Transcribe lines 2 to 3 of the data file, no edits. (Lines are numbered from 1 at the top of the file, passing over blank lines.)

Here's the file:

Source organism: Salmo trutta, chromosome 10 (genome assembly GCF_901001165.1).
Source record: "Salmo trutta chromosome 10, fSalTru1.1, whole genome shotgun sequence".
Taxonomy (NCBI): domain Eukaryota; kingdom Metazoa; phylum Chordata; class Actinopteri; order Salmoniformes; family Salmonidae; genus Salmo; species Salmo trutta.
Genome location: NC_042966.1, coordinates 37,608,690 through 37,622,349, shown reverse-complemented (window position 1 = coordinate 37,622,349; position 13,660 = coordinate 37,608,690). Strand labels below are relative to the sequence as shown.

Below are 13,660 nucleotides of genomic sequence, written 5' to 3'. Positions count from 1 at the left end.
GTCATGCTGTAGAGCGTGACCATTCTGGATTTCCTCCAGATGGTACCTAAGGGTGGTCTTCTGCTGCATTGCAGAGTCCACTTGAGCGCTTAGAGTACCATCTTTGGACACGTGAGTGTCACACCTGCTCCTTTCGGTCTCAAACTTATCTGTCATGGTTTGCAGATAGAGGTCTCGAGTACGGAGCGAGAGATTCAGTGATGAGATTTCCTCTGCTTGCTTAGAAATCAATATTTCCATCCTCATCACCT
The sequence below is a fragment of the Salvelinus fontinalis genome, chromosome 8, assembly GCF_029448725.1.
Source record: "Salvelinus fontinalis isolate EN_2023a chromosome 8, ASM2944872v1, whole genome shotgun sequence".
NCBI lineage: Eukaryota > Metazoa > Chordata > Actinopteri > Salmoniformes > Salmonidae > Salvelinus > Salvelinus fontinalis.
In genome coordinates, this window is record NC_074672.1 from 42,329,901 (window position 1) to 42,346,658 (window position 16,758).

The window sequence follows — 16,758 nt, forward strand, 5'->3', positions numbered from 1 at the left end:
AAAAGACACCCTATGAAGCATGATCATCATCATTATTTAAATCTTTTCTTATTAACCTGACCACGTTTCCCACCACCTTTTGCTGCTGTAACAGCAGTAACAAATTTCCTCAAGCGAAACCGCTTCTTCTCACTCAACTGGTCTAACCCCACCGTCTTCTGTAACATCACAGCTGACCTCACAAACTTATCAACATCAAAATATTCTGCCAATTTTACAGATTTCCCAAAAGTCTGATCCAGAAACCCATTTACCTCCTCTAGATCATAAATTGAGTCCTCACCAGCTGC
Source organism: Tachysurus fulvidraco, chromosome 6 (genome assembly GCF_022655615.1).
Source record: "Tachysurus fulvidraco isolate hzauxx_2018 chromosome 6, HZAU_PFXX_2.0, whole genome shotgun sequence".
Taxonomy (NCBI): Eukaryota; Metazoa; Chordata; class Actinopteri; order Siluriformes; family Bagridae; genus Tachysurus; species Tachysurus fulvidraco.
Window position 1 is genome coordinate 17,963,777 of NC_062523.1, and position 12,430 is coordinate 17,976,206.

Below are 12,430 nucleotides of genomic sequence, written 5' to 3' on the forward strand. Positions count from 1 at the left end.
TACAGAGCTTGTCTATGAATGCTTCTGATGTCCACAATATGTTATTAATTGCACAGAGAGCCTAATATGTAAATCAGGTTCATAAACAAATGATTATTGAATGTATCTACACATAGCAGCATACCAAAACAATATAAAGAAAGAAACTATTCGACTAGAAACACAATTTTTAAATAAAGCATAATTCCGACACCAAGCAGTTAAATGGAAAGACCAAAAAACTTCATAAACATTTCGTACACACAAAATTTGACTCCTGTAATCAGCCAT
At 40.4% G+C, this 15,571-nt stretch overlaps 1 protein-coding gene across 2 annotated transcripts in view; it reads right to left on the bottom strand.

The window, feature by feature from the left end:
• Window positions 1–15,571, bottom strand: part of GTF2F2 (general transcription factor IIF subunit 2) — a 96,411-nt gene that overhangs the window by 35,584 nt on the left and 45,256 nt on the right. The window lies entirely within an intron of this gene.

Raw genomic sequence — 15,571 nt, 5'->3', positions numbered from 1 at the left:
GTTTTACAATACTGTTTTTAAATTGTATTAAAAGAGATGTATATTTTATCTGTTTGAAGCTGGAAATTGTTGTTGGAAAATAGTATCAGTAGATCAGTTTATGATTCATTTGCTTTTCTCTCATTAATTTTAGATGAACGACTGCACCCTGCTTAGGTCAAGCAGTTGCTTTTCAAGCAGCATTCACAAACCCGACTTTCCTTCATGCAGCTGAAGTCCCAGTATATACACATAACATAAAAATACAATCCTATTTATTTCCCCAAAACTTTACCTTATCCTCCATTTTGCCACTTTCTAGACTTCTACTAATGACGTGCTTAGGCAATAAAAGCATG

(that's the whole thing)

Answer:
Source record: "Salmo trutta chromosome 10, fSalTru1.1, whole genome shotgun sequence".
Taxonomy (NCBI): domain Eukaryota; kingdom Metazoa; phylum Chordata; class Actinopteri; order Salmoniformes; family Salmonidae; genus Salmo; species Salmo trutta.